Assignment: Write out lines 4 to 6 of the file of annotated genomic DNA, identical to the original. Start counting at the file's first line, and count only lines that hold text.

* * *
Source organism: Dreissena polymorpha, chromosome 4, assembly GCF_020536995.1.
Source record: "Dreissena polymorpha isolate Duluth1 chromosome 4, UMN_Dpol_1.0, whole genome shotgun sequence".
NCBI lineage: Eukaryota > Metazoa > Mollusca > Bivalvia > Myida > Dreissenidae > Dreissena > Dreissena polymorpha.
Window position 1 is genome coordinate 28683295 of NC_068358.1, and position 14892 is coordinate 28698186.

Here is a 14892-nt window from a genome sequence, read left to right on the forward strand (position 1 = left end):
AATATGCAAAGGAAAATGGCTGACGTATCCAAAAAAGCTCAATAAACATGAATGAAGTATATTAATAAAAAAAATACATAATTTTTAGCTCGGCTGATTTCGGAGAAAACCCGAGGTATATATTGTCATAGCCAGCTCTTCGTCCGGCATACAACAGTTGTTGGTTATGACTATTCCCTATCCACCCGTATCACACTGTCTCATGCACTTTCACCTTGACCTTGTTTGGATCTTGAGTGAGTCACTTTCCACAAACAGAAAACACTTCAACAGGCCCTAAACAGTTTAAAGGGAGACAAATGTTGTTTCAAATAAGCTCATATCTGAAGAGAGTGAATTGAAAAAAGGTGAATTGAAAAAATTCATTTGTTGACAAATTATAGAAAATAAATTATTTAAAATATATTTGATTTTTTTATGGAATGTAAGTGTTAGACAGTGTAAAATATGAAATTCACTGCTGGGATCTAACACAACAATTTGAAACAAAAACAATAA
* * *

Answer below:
Window position 1 is genome coordinate 28683295 of NC_068358.1, and position 14892 is coordinate 28698186.

Here is a 14892-nt window from a genome sequence, read left to right on the forward strand (position 1 = left end):
AATATGCAAAGGAAAATGGCTGACGTATCCAAAAAAGCTCAATAAACATGAATGAAGTATATTAATAAAAAAAATACATAATTTTTAGCTCGGCTGATTTCGGAGAAAACCCGAGGTATATATTGTCATAGCCAGCTCTTCGTCCGGCATACAACAGTTGTTGGTTATGACTATTCCCTATCCACCCGTATCACACTGTCTCATGCACTTTCACCTTGACCTTGTTTGGATCTTGAGTGAGTCACTTTCCACAAACAGAAAACACTTCAACAGGCCCTAAACAGTTTAAAGGGAGACAAATGTTGTTTCAAATAAGCTCATATCTGAAGAGAGTGAATTGAAAAAAGGTGAATTGAAAAAATTCATTTGTTGACAAATTATAGAAAATAAATTATTTAAAATATATTTGATTTTTTTATGGAATGTAAGTGTTAGACAGTGTAAAATATGAAATTCACTGCTGGGATCTAACACAACAATTTGAAACAAAAACAATAA